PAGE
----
Environmental, social and governance factors are becoming increasingly important to municipal securities investors, and that trend may be transforming the information considered material for disclosure purposes, Municipal Securities Rulemaking Board CEO Mark Kim said Wednesday.

“Investors and other market participants are increasingly integrating ESG factors into their investment decisions and credit analysis,” Kim said.

Kim’s comments came during an Oct. 20 presentation at the Government Finance Officers Association’s 3rd Annual MiniMuni Conference. The multi-day, virtual event allows attendees to dialogue with issuer peers and hear from key Washington leaders.

Kim, who is a former issuer official, shared a story about how Prince Harry and Megan Markle are reportedly getting into the sustainable investment space by “joining a Fintech asset manager as asset partners, looking to make investments in the ESG space.”

“When my teenage daughter starts asking me about impact investing and Prince Harry, I know that ESG has gone viral,” Kim mused.

ESG represents a body of strategies for sustainability in investing.

As further evidence that ESG strategies have gained significance in recent years, Kim pointed to data from a recent Arizent/Bond Buyer Research survey. That survey showed that a majority of municipal market participants think that ESG is “critical” or “very important” to the municipal industry at large.

Because of these ESG trends, Kim emphasized the importance of applying appropriate standards of materiality to financial and ESG-related disclosures.

“Remember, the standard of materiality is not what the reasonable issuer thinks is
material, it is what the reasonable investor thinks is material,” Kim said.

In Kim’s view, the kind of information that a reasonable investor thinks is material is evolving. However, Kim noted that determining materiality remains a function of facts and circumstances and judgment.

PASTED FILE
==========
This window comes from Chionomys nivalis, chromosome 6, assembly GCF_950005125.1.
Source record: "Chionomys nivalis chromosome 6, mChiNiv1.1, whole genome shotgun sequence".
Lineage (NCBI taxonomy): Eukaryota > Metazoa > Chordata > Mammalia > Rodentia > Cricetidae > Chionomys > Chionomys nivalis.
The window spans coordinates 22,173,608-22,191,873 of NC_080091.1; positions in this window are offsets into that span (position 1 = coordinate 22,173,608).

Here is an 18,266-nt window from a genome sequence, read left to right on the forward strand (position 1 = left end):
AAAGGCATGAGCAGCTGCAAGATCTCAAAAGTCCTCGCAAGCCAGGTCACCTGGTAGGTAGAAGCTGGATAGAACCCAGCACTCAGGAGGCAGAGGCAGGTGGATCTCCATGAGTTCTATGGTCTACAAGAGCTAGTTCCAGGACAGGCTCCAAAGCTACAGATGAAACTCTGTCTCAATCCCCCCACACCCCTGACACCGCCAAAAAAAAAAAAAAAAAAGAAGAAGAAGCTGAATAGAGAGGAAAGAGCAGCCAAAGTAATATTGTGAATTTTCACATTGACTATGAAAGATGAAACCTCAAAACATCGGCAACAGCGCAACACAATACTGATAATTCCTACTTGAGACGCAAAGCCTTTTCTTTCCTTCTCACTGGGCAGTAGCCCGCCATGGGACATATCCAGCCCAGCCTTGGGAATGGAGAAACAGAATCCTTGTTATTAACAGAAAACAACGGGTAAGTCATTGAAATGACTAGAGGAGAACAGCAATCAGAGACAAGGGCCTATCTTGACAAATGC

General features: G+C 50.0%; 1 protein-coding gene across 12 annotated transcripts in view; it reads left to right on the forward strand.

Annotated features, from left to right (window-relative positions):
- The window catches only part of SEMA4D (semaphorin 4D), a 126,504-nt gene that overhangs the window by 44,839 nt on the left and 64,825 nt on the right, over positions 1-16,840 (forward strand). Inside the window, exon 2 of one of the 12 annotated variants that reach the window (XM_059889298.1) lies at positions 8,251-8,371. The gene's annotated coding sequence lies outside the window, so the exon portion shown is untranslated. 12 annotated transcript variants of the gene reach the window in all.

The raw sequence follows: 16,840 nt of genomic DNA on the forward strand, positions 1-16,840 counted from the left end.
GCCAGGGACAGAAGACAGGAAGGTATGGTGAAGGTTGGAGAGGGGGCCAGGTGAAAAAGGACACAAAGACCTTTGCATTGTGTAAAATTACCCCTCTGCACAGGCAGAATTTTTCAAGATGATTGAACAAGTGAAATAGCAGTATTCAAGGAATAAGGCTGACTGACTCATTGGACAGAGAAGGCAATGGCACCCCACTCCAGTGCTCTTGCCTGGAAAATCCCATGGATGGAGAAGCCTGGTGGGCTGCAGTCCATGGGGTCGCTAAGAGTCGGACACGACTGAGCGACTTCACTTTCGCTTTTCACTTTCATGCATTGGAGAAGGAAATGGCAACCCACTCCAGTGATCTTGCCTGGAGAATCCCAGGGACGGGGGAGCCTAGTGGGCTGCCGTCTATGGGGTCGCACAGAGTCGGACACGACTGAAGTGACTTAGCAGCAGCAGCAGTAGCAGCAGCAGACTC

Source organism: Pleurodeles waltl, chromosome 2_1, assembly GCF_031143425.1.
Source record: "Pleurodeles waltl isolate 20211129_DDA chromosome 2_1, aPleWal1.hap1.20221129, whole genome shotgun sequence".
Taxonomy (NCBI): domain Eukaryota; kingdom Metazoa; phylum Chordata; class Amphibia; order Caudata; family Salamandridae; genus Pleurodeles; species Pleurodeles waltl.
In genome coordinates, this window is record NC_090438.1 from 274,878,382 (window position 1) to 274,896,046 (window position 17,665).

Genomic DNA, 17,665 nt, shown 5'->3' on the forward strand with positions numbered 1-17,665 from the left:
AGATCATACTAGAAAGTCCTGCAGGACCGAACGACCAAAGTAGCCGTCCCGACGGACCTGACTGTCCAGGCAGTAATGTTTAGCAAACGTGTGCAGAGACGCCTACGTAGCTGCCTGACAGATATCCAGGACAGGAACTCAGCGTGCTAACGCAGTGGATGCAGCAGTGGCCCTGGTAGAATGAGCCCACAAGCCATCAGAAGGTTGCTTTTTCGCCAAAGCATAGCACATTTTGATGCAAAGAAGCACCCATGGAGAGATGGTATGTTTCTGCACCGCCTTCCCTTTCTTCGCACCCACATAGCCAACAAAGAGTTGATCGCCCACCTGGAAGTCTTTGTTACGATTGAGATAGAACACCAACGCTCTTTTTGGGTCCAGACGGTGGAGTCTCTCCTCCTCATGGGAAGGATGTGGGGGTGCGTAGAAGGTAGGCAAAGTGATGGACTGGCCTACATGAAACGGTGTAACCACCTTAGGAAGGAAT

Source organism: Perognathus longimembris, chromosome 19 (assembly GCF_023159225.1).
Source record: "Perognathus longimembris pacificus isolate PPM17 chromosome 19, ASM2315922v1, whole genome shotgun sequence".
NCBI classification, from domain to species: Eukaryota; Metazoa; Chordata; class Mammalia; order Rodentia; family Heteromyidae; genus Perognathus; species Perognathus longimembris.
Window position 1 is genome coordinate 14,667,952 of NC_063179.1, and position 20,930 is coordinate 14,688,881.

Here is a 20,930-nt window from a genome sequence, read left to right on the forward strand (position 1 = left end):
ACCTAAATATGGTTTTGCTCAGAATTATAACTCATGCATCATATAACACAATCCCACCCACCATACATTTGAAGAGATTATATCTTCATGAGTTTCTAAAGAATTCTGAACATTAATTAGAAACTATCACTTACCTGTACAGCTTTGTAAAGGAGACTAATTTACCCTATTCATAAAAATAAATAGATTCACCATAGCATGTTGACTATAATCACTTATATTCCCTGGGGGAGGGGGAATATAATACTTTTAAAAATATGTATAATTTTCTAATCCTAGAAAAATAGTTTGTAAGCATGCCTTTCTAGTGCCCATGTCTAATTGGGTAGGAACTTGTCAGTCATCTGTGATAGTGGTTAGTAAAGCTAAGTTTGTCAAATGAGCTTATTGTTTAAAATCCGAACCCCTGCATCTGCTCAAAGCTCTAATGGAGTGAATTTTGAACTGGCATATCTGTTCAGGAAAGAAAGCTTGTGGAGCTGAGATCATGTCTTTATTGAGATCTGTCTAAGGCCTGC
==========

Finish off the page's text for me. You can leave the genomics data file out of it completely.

Kim also reiterated that when the offer and sale of municipal securities is involved, “”the issuer’s financial position is [clearly] deemed to be material.”

“Only material information, which is subject to a duty to disclose, is required [under the federal securities law] to be disclosed,” Kim explained. However, he said that often, information that is not expressly identified in applicable rules ”might nonetheless need to be disclosed to investors.”

For example, that may include any information that is necessary to provide context for other information that is disclosed, so as not to mislead investors.

In terms of materiality and ESG-related disclosures, Kim applauded the effort of the GFOA debt committee, which developed a suite of best practices and non-binding recommendations addressing each element. The best practices focus on both the identification of ESG risks or factors and the policy actions taken to address those risks and factors.

Though the GFOA acknowledges that there is no one size fits all approach to ESG strategies, the GFOA governmental debt management committee chair, Timothy Ewell wrote that the best practices are “important contributions to the conversation about ESG and municipal disclosure.”

For its part, Kim said that the “MSRB will be issuing a request for information in the coming weeks seeking comment from market participants on ESG trends in the municipal securities market.”

The organization is interested in whether issuers are currently providing the market with climate risk and other types of ESG disclosures and if so, what those disclosures look like.

Kim also pointed out that the MSRB is separately interested in whether issuers have self-labeled their bonds, e.g., as green, climate, social or sustainable and the reasons and standards for marketing the bonds as such.

“I want to assure you that the MSRB appreciates that there is a difference between ESG-related disclosures… and the labeling and marketing of bond deals on the other hand,” Kim explained.

However, Kim added that both topics are of interest to the MSRB and overall, acknowledged that “ESG means different things to different people.”